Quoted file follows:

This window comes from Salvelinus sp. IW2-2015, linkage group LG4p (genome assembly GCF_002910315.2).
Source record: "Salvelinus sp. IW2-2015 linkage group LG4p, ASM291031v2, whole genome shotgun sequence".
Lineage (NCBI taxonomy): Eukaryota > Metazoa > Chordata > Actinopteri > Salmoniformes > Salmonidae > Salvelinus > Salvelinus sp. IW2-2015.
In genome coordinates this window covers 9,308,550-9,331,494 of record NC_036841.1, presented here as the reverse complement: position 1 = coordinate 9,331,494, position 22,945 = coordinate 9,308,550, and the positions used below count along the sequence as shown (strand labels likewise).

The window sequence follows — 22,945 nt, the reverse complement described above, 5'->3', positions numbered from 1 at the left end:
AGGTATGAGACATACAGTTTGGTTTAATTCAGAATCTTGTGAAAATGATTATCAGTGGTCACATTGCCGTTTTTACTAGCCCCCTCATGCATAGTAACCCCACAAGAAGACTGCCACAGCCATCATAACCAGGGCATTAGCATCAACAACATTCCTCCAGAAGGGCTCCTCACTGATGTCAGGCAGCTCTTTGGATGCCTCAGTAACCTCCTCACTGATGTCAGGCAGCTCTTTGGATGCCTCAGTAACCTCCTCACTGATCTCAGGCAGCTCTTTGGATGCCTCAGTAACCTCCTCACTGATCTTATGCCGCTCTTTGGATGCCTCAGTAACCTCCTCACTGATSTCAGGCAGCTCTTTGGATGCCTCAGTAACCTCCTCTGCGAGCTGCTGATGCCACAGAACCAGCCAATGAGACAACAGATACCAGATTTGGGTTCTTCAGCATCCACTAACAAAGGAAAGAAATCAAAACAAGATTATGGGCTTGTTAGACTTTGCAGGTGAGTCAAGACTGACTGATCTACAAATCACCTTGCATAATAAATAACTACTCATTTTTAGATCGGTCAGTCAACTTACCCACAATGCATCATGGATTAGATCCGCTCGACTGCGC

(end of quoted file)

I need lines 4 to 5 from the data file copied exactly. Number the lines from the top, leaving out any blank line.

In genome coordinates this window covers 9,308,550-9,331,494 of record NC_036841.1, presented here as the reverse complement: position 1 = coordinate 9,331,494, position 22,945 = coordinate 9,308,550, and the positions used below count along the sequence as shown (strand labels likewise).

The window sequence follows — 22,945 nt, the reverse complement described above, 5'->3', positions numbered from 1 at the left end: